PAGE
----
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Southern lit scholars uneasy over "Watchman"

Two of Old Dominion University's foremost scholars of Southern literature admitted mixed feelings about this week's controversial release of Harper Lee's long-lost "Go Set a Watchman," one of the most heralded publishing events in recent memory.

In separate interviews the day of "Watchman's" release, Charles Wilson, dean of the College of Arts and Letters and former chair of the Department of English; and English professor Michael Pearson, an accomplished novelist, said they were ambivalent about the publication of what is seen as a sequel to Lee's beloved "To Kill a Mockingbird."

Lee's only previously published novel, "To Kill a Mockingbird" won the Pulitzer Prize and has sold approximately 40 million copies in more than 40 languages.

Among other developments, "Watchman" - set in the 1950s, 20 years after "Mockingbird" - redraws the iconic father and attorney Atticus Finch as an active white supremacist in small-town Alabama. In "To Kill a Mockingbird," Finch defended a black man falsely accused of raping a white woman, beating back an attempted jailhouse lynching in the process.

While pleased to hear widespread discussion of a book, Wilson said he was uncomfortable with the manuscript's mysterious discovery by Lee associates and its release after more than 50 years. Lee, 89, is said to be in declining health in Alabama and had undetermined input into the decision.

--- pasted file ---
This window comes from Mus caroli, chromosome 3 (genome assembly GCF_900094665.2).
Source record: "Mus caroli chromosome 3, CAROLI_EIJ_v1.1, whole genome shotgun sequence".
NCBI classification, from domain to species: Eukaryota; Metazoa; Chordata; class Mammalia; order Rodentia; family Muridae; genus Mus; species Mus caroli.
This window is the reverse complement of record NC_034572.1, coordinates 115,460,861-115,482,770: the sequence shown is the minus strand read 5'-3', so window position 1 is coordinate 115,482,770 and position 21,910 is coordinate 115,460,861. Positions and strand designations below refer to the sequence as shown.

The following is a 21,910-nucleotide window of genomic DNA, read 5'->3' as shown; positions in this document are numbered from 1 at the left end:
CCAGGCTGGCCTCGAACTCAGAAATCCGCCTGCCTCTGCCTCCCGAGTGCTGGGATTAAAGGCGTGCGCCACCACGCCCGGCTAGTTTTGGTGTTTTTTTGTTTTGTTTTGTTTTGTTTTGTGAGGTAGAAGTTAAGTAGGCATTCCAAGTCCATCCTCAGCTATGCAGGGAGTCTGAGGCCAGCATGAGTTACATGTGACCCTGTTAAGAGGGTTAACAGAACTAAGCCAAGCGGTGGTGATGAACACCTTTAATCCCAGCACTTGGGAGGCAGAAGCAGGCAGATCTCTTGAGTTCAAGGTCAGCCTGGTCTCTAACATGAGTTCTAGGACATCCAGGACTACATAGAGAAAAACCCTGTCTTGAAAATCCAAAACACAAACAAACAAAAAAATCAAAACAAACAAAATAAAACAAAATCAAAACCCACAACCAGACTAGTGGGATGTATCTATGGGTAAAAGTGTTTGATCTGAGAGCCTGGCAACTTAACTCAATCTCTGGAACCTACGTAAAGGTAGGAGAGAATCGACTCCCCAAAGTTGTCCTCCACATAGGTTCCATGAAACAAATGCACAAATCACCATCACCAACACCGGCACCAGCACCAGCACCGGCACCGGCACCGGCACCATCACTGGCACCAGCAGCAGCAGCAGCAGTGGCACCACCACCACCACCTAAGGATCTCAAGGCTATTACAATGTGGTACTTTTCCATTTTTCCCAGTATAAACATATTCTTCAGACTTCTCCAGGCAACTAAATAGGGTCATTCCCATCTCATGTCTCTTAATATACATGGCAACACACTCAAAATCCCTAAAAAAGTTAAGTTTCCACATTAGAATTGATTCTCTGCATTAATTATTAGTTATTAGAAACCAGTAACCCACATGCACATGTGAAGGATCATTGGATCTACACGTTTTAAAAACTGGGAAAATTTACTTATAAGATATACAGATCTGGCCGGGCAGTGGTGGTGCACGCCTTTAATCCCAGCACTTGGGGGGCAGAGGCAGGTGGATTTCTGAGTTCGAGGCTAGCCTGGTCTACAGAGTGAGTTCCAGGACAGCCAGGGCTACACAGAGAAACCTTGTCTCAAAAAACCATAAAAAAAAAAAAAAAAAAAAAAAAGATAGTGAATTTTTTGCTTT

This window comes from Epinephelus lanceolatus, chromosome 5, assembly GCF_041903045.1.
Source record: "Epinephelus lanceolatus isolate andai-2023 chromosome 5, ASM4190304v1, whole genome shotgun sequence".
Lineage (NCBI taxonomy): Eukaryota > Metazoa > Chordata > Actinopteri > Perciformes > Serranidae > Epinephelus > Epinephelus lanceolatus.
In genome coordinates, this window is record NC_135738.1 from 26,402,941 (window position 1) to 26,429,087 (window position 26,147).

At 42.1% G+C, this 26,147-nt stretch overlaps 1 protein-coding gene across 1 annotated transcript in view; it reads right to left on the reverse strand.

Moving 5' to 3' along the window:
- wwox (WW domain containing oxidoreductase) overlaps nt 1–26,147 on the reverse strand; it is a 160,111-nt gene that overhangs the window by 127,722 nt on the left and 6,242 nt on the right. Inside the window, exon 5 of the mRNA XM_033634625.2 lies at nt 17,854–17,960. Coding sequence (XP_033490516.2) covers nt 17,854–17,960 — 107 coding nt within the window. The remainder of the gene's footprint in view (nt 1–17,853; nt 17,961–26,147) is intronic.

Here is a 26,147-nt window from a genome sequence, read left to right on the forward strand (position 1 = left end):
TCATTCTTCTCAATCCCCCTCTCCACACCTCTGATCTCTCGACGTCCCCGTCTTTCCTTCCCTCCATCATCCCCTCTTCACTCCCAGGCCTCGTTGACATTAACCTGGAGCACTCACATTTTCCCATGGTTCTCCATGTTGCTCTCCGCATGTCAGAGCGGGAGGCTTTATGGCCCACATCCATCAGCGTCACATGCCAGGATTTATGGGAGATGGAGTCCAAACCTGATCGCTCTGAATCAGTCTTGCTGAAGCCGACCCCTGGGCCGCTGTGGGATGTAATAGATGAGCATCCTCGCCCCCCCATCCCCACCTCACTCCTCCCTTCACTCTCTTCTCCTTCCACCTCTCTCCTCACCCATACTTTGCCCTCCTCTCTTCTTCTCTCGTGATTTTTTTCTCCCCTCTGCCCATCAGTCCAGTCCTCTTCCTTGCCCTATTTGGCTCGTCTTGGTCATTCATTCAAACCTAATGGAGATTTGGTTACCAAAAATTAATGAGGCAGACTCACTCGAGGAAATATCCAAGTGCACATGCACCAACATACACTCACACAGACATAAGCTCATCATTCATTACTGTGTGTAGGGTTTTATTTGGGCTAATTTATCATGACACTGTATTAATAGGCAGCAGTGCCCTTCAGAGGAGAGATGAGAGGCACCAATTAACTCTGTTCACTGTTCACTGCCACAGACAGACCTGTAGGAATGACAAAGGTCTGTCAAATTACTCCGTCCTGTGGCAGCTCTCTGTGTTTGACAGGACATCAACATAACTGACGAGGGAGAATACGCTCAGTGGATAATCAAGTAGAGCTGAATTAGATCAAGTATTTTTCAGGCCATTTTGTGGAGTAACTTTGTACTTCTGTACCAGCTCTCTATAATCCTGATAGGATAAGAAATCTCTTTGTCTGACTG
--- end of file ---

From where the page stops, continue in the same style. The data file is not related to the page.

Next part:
"This seems to me to be a draft of what led to "To Kill a Mockingbird," and I don't know that it should have seen the light of day," Wilson said. "It's as though you were rummaging through the writer's effects, discovering this draft or that draft. To some degree, that does a disservice to the writing process and what the writer wanted to have exposed."

Wilson said he would have preferred to see "Watchman" withheld until after Lee's death, and then made available to scholars and students through a public archive.

Pearson said he also was uneasy over the curious discovery of "Watchman," and that he believes prospective readers should try to set aside their memory of "Mockingbird" and their previous conception of Atticus Finch.

"Logically, I think you have to read this as a separate book," Pearson said. "I think it's very hard to do that, though.

"The 'To Kill a Mockingbird' story was sort of mythic and perfect and sealed hermetically for many of us; Harper Lee writes this great book and for whatever reason she never writes another one," Pearson continued. "And now it is all put into question - what this means, who is this Atticus Finch character, and how much did Harper Lee's editor have to do with this whole thing?"

Pearson said learning more about the process that produced "Mockingbird" out of "Go Set a Watchman" - Lee's editor urged her to rework her story -- would be compelling not only for scholars but for general readers.

"It's fascinating to consider how you change your vision and reshape it into something that's very different, but which works magnificently and is lasting," Pearson said.

However, Pearson said the sudden presence of "Watchman" and an openly racist Atticus Finch forever alters the environment for new readers of "Mockingbird."

"I feel sorry for junior-high school students coming up and reading 'To Kill a Mockingbird' now; it's not the same thing as it was for us," Pearson said. "But maybe it's good, in that their discussion of race will be more difficult and not oversimplified in a way ours was. Maybe the whole story of race in America, then and now, is more complicated than that."

"Go Set a Watchman" is available for purchase at the University Village Bookstore.

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